Notes from a Children's Librarian: Graphic Novels for Summer

Book Cover The Silver Six

Our Children's Librarian columnist, Julie Booker, brings us a new view from the stacks every month.


An orphan-spy-gang-sci-fi thriller. A fantasy novel as allegory. A series of funny First Nations stories. A poetic portrait of death. A guide to making movies. Each delivers its own take on the graphic form and makes for easy reading during these summer months.

Being an orphan is a crime in The Silver Six, by Al Lieberman and Darren Rawlings, and 12-year-old Phoebe's parents have died in a shuttle explosion. She survives in a futuristic urban society, where natural parks are movie sets and her domestic robot, Max, plays pre-recorded voices of her mom and dad when the landlord comes a-knocking. Phoebe's also on the run from bad-guy, Mr. Craven, who's after a secret file of her parents'. Phoebe gets nabbed by the Child Welfare Services where she meets five other orphans whose parents' deaths are suspiciously similar to Phoebe's. Together they form the Silver Six and head out of their artificially controlled world to solve the mystery. (Grades 3 to 6)

Book Cover Gottika

In the fantasy novel, Gottika, by Helaine Becker, illustrated by Alexander Griggs-Burr, Dany is a 15-year-old Stoon allowed to live in Gottika, but his family must follow a few rules: a curfew, required scarlet headwear, no land ownership, job restrictions and one child per family. One man, The Count, is in control, and he's kidnapping teenage girls. This novel's short, 2-3 page chapters, interspersed with comic-style panelled illustrations, feature a boy on the cusp of adulthood, desperately wanting to gain access to the truths that have been kept from him, such as why his father hides his ability to perform magic, and why his mom has the “staring sickness.” When Dany's father is accused of murdering a princess, secrets spill and Dany must use his knowledge to help his family. Savvy readers might make connections to real-world repressed cultures. With some references to sex, this would be good for age 13+.

The Adventures of Rabbit and Bear Paws, by Chad Solomon and Christopher Meyer, feature three native kids and their misadventures. There's wee, peppy, 12-year-old Rabbit, his 10-year-old brother Bear Paws, who is the size of an adult, and their best friend, Strawberry. Set in the 18th century in the Great Lakes Region, amidst French and British settlements, these tales impart values of the Anishinabek Nation. The series of graphic novels, at a grade 3+ reading level, include Bear Walker, in which a trickster/healer tries to steal their father's spirit power, and True Hearts, in which the boys' hi-jinx puts true love off-course. There's also seven picture books ("The Sacred Seven") for the K-3 crowd, showcasing animals' unique natures. Each addresses a value, such as wisdom, truth, honesty. For example, in Humility, the trio follow a big-eared mouse, boasting that they can do everything the mouse can do. All are humourous glimpses into native traditions.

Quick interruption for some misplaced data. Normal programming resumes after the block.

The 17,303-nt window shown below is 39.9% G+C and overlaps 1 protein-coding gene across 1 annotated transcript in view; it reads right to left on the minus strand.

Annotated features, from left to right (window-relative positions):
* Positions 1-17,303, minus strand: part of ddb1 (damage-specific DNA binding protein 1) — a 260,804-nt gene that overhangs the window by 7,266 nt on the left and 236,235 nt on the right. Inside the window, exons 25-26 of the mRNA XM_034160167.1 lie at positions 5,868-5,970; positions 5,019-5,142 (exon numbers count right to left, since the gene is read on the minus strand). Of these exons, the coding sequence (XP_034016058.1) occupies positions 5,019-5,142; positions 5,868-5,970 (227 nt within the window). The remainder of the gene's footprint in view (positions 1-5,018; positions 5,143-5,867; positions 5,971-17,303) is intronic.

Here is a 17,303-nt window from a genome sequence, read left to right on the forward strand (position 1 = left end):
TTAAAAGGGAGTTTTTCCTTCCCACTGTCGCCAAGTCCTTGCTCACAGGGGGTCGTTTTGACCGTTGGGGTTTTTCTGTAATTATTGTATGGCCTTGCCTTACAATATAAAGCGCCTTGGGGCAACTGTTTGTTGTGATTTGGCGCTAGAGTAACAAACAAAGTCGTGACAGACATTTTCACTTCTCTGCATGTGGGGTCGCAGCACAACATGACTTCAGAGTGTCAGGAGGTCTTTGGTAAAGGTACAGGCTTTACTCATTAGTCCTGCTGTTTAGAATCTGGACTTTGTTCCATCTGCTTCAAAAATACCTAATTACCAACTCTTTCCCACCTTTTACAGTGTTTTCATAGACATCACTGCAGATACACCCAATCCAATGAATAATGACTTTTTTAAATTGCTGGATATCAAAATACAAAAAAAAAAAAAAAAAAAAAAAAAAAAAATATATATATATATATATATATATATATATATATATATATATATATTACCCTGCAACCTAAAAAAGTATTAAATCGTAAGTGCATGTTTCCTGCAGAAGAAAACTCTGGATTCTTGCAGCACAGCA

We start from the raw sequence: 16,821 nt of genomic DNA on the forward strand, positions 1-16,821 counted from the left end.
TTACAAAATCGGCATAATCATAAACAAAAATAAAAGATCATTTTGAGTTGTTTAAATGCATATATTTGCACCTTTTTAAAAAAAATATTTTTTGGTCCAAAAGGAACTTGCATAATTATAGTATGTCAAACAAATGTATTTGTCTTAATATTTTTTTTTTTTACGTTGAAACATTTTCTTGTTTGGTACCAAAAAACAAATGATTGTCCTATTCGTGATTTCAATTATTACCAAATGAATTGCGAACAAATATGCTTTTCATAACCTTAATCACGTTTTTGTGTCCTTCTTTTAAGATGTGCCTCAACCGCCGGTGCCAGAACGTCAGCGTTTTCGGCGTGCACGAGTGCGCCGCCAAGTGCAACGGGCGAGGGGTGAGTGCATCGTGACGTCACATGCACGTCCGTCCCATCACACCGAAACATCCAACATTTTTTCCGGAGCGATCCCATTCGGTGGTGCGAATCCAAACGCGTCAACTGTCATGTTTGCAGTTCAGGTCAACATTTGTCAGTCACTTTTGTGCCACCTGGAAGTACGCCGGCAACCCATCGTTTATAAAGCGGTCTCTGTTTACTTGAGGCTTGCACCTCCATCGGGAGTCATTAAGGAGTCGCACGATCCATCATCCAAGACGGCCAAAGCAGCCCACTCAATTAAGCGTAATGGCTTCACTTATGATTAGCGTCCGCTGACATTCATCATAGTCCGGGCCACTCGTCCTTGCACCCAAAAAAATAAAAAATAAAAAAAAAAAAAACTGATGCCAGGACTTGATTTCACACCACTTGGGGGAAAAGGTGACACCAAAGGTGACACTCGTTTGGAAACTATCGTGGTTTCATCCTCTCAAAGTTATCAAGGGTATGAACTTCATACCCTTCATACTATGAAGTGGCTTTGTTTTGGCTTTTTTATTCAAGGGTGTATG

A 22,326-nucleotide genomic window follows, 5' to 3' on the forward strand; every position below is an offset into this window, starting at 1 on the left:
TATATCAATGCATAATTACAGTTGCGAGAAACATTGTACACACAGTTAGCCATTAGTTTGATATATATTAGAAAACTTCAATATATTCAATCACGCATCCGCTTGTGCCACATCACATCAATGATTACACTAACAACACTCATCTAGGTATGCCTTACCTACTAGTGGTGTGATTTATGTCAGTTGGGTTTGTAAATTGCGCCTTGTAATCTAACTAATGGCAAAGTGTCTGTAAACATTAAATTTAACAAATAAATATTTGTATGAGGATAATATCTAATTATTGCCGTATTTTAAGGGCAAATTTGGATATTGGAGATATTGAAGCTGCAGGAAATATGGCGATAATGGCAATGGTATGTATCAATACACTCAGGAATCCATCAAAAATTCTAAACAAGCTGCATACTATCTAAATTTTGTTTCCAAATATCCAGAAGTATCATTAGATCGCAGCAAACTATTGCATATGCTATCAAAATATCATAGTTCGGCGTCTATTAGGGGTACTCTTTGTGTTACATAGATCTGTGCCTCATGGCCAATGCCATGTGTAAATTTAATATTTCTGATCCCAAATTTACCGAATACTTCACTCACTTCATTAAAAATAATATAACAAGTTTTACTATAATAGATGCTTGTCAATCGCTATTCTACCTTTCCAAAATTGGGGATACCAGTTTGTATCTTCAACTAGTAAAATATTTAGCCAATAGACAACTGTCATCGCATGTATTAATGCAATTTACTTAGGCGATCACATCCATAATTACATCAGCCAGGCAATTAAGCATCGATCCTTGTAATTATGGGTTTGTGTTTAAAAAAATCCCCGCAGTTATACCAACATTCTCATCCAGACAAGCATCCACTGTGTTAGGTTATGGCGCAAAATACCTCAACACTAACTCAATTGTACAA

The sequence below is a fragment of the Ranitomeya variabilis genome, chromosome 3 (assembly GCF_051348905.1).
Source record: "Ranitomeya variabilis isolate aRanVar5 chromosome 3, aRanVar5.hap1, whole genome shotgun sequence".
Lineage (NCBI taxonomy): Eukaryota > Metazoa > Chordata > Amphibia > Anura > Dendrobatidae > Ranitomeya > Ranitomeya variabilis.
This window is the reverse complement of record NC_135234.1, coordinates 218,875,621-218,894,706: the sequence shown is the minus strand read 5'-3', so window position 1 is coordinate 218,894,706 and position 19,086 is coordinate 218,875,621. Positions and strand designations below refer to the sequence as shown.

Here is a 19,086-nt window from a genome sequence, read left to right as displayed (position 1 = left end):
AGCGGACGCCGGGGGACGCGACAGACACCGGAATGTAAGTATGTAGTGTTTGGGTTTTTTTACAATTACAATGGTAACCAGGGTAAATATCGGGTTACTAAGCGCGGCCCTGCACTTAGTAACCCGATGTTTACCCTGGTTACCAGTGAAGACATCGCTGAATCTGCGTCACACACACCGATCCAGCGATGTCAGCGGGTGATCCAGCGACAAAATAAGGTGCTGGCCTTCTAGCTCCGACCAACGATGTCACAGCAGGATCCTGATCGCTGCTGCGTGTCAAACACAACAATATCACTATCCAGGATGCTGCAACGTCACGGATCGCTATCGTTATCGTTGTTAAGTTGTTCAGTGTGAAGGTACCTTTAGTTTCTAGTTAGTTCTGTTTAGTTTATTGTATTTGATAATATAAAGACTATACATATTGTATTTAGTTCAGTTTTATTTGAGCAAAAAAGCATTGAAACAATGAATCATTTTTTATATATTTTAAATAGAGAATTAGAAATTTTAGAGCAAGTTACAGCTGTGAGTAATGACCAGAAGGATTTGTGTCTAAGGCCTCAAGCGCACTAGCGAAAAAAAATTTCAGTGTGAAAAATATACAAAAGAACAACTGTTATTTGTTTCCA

Book Cover Harvey

In Harvey, by Herve Bouchard and Janice Nadeau, it's spring and Harvey and his little brother return home from racing toothpicks in the gutter to be embraced by a bell-shaped priest on the sidewalk while their mother wails and an ambulance takes their dead father away. The boys search the house for their dad, thinking they didn't actually see the face of the covered body. Some pages without text create a visual metaphor. This Governor-General Award-winning book captures a child's view of death with humour and poignancy. There's also Harvey's obsession with Scott Carey, the Incredible Shrinking Man, who eventually becomes invisible, like Harvey living his life, “alone in the night, face to face with the stars.” It's very French, with brown, black and grey minimalist sketches showing a Quebec landscape—for grades 3+.

Book Cover Media Meltdown

Jagroup's dad is being pressured to sell his farm to developers in Media Meltdown: A Graphic Guide Adventure, by Liam O'Donnell, illustrated by Mike Deas, When Jag's barn burns down, Jag enlists his friends to help him find the culprit. When the kids try to broadcast the truth via TV, they find themselves stonewalled by adults. This one works for grades 5 and 6 who might want to learn how to make their own movie inspired by real events. Media literacy concepts are broken down within the story; for example, how messages are shaped to meet various interests; how ads creep into our day-to-day environment; how we often don't know who controls the information. It gives tips on script writing, camera angles, TV studio roles, blogs, wikis, and social media. This book is a nudge toward creating visual media—apropos after reading these inspirational graphic novels.

On her first day as teacher-librarian, Julie Booker was asked by a five-year-old if that was her real name. She's felt at home in libraries since her inaugural job as a Page in the Toronto Public Library. She is the author of Up Up Up, a book of short stories published by House of Anansi Press in 2011.

July 21, 2015
Books mentioned in this post

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by Herve Bouchard
illustrated by Janice Nadeau
translated by Helen Mixter
also available: Paperback eBook
More Info
Media Meltdown

Media Meltdown

A Graphic Guide Adventure
by Liam O'Donnell
illustrated by Mike Deas
also available: Paperback
More Info
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